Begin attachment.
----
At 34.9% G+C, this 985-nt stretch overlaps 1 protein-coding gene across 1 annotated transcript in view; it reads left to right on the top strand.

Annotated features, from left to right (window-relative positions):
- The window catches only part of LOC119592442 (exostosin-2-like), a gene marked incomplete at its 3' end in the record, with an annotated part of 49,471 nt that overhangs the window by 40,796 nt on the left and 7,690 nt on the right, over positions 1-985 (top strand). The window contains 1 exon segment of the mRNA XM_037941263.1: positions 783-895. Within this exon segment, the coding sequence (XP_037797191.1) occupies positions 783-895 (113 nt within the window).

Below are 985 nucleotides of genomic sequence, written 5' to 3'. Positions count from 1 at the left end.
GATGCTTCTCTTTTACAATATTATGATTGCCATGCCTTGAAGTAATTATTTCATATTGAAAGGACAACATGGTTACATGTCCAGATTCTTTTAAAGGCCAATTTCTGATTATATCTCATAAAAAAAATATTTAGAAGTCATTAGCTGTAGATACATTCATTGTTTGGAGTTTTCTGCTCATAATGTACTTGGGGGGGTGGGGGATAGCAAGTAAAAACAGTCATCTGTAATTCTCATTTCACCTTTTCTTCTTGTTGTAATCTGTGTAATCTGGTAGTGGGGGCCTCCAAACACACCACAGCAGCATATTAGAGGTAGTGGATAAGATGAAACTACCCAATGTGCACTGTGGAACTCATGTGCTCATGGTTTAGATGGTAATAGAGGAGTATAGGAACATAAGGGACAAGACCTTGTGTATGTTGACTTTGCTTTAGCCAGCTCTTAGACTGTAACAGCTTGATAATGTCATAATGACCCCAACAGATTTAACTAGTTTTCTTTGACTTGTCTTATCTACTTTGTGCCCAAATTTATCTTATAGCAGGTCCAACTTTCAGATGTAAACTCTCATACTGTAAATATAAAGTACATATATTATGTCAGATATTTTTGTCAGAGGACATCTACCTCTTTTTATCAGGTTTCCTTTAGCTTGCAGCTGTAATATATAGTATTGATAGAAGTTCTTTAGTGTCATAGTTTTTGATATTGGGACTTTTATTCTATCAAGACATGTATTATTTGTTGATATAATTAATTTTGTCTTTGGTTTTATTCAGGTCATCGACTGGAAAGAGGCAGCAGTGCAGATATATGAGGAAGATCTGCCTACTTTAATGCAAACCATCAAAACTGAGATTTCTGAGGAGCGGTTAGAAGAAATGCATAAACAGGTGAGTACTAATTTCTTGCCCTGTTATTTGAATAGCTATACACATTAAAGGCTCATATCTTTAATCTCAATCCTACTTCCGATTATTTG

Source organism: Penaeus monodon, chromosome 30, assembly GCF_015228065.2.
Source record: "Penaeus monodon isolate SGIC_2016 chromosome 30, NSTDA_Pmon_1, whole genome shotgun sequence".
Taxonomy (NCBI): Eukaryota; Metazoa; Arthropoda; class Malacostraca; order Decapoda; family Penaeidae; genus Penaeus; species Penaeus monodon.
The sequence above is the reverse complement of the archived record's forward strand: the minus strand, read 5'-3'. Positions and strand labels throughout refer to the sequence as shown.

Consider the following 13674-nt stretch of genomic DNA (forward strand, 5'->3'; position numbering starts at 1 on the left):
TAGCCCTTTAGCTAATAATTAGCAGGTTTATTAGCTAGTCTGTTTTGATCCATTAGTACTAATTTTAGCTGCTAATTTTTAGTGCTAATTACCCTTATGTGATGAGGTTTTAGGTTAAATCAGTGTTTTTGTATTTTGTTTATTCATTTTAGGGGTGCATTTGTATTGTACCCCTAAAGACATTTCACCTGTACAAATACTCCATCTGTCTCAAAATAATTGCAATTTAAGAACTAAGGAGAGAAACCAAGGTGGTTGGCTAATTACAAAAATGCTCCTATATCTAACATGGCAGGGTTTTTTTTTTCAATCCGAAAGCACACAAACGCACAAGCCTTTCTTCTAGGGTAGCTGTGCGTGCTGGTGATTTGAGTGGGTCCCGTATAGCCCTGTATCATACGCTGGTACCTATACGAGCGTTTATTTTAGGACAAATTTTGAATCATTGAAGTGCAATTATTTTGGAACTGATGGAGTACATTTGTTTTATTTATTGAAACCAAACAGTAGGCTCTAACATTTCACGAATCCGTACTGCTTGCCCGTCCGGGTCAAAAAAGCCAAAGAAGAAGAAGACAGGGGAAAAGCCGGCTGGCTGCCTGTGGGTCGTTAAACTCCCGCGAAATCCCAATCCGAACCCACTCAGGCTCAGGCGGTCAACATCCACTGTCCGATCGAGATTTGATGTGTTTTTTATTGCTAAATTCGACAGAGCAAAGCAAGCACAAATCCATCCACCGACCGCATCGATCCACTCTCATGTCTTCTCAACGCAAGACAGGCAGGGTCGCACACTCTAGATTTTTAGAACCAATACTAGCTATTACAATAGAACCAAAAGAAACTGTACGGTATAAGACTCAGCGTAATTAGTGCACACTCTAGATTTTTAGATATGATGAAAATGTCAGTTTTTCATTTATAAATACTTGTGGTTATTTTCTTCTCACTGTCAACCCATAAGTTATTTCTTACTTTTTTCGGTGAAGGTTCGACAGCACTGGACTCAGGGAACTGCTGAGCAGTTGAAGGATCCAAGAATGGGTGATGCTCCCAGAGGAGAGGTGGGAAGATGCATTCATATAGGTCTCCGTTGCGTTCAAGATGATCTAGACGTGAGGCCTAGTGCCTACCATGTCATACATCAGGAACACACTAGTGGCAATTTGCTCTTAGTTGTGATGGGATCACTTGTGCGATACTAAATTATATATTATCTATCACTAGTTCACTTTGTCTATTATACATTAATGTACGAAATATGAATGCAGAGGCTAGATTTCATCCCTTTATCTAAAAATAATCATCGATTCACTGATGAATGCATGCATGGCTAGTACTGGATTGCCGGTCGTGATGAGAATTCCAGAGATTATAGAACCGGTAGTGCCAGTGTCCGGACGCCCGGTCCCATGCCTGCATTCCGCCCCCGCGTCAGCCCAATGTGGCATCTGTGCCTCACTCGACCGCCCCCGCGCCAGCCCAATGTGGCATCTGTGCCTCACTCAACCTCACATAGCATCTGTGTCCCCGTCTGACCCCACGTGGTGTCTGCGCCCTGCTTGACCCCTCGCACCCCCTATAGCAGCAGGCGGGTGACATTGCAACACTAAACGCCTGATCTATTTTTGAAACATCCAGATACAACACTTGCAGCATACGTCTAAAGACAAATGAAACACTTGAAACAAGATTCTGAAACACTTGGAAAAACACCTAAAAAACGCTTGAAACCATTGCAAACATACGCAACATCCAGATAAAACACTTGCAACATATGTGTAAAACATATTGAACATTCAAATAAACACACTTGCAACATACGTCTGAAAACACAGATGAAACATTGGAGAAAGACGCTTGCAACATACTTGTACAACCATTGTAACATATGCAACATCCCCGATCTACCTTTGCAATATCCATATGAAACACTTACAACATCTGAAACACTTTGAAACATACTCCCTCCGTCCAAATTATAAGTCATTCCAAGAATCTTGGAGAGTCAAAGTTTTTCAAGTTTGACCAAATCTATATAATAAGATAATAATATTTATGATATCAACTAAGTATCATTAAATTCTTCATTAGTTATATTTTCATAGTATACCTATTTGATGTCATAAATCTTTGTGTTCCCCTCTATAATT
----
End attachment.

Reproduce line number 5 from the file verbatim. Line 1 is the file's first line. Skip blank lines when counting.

GATGCTTCTCTTTTACAATATTATGATTGCCATGCCTTGAAGTAATTATTTCATATTGAAAGGACAACATGGTTACATGTCCAGATTCTTTTAAAGGCCAATTTCTGATTATATCTCATAAAAAAAATATTTAGAAGTCATTAGCTGTAGATACATTCATTGTTTGGAGTTTTCTGCTCATAATGTACTTGGGGGGGTGGGGGATAGCAAGTAAAAACAGTCATCTGTAATTCTCATTTCACCTTTTCTTCTTGTTGTAATCTGTGTAATCTGGTAGTGGGGGCCTCCAAACACACCACAGCAGCATATTAGAGGTAGTGGATAAGATGAAACTACCCAATGTGCACTGTGGAACTCATGTGCTCATGGTTTAGATGGTAATAGAGGAGTATAGGAACATAAGGGACAAGACCTTGTGTATGTTGACTTTGCTTTAGCCAGCTCTTAGACTGTAACAGCTTGATAATGTCATAATGACCCCAACAGATTTAACTAGTTTTCTTTGACTTGTCTTATCTACTTTGTGCCCAAATTTATCTTATAGCAGGTCCAACTTTCAGATGTAAACTCTCATACTGTAAATATAAAGTACATATATTATGTCAGATATTTTTGTCAGAGGACATCTACCTCTTTTTATCAGGTTTCCTTTAGCTTGCAGCTGTAATATATAGTATTGATAGAAGTTCTTTAGTGTCATAGTTTTTGATATTGGGACTTTTATTCTATCAAGACATGTATTATTTGTTGATATAATTAATTTTGTCTTTGGTTTTATTCAGGTCATCGACTGGAAAGAGGCAGCAGTGCAGATATATGAGGAAGATCTGCCTACTTTAATGCAAACCATCAAAACTGAGATTTCTGAGGAGCGGTTAGAAGAAATGCATAAACAGGTGAGTACTAATTTCTTGCCCTGTTATTTGAATAGCTATACACATTAAAGGCTCATATCTTTAATCTCAATCCTACTTCCGATTATTTG